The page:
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US Filter Distribution G. v. Katspan, Inc.

The Court of Appeals of Washington, Division One
Jul 21, 2003
117 Wn. App. 744 (Wash. Ct. App. 2003)


No. 51156-4-I.

Filed: July 21, 2003.

Douglas R. Hookland (of Scott Hookland, L.L.P.), for appellant.

Robert L. Olson and Andrew Wilson Torrance (of Schiffrin Olson Schlemlein Hopkins), for respondent.

A supplier of materials to an insolvent public works contractor can recover attorney fees against the contractor's surety if the supplier sues to enforce the bond and the surety and supplier have adverse interests in the dispute. U.S. Filter Distribution Group, Inc., supplied materials to a public works contractor. When the contractor became insolvent, U.S. Filter sought reimbursement from the contractor's surety, Travelers Casualty and Surety Co. Travelers immediately offered to pay, but only if U.S. Filter signed a release that assigned its claims against the contractor to Travelers and agreed to honor all warranties on the parts it supplied to the contractor. U.S. Filter refused to sign the release unless those provisions were stricken. Travelers refused to strike the provisions, and U.S. Filter eventually sued to enforce the bond.

We hold that U.S. Filter is entitled to attorney fees. Travelers' insistence that U.S. Filter sign the release provisions, which U.S. Filter had no duty to sign, created an adverse interest between the parties, triggering the attorney fee provision of the statute. U.S. Filter is not, however, entitled to interest at the rate specified in its contract with Katspan, Inc.; the trial court properly concluded that the statutory interest rate controls. Further, although Travelers deposited the principal amount and some costs with the court after U.S. Filter sued, that tender did not include U.S. Filter's reasonable attorney fees. Travelers, therefore, is not excused from paying the fees U.S. Filter has accrued since then. We reverse and remand for determination of U.S. Filter's reasonable attorney fees, including fees for this appeal.


Katspan, Inc. contracted with the City of Kent to act as the prime contractor on a public works project. As required by statute, Katspan purchased a surety bond from Travelers to secure Katspan's performance. The bond required that Travelers pay all `materialmen' on the project in the event Katspan did not.

Appellant U.S. Filter supplied construction materials to Katspan for the project. Katspan became insolvent before it was able to pay U.S. Filter for all of the materials. U.S. Filter sought to recover Katspan's debt from Travelers, the surety that issued the bond. Travelers offered to pay the claim and sent U.S. Filter a standard form release to sign.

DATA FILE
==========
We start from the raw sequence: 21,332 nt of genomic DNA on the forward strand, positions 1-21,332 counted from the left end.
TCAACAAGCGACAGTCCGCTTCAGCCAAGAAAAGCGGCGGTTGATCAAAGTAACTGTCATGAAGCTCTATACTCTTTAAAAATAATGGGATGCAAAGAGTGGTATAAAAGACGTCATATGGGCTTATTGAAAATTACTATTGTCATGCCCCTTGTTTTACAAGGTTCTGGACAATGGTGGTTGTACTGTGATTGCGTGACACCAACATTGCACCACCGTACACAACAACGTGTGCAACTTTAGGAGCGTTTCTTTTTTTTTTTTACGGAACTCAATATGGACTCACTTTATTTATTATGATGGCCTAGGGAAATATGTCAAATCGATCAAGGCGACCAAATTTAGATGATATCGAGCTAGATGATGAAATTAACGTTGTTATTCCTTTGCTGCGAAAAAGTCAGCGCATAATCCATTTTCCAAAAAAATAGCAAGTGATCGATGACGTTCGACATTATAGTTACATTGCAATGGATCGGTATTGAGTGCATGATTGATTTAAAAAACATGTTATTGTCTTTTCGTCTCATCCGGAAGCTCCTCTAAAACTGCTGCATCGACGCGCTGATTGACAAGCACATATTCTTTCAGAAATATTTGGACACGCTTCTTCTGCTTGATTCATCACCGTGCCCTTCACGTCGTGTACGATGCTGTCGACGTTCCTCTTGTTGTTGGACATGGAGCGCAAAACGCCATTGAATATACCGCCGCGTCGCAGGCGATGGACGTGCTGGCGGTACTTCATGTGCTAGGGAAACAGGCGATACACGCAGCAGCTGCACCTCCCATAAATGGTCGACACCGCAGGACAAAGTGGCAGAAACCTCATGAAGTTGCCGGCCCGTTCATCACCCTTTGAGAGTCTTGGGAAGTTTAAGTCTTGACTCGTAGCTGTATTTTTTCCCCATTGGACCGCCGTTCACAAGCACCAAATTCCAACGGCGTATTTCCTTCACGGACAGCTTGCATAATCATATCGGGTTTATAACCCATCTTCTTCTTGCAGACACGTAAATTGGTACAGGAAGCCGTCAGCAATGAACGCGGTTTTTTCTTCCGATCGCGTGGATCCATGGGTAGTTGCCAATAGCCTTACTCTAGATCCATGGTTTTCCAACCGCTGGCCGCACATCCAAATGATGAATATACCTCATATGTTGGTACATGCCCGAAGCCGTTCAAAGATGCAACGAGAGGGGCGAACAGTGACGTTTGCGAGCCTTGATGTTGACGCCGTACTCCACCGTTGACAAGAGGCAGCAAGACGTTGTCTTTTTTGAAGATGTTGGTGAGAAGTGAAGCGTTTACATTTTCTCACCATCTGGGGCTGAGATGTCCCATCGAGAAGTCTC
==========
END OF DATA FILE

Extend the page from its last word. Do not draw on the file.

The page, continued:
On the advice of its attorney, U.S. Filter refused to sign the form unless Travelers deleted the following two provisions:

In further consideration of aforesaid payment, the undersigned hereby assigns, transfers and sets over to said Surety its above-mentioned claim or cause of action against said contractor together with all of its rights, title and interest in and to said claim, or cause of action; and the undersigned constitutes said assignee its true, lawful and irrevocable attorney to demand receipt for and enforce payment of the said claim, and at its own expense to sue for the said sum so assigned either in the name of the undersigned or in its own name.

As a further inducement to Surety for making payment at this time, undersigned hereby agrees that all guarantees and warranties required under the terms of the aforesaid contract pertaining to the work, labor and materials furnished by the undersigned shall remain in full force and effect in accordance with their terms which, however, shall not be extended nor enlarged hereby.

Although the actual release used in this case is not included in the record, the release from the Renton project is included in the clerk's papers. The parties agree that the quoted portions of the releases were identical.

U.S. Filter's attorney indicated in a fax that U.S. Filter would not sign the release as written because Katspan owed U.S. Filter `substantial other sums' and he believed a partial assignment would result in `improperly splitting a cause of action.' He also stated that U.S. Filter `disclaims all guarantees and warranties related to its materials, and thus there are no guarantees or warranties to affirm. Furthermore, U.S. Filter has no obligation to either assign claims or incur any obligations to benefit the surety.' Travelers responded with a letter explaining its belief that the provisions merely reaffirmed rights existing outside the agreement and could not prejudice U.S. Filter's ability to recover other debts from Katspan in the future.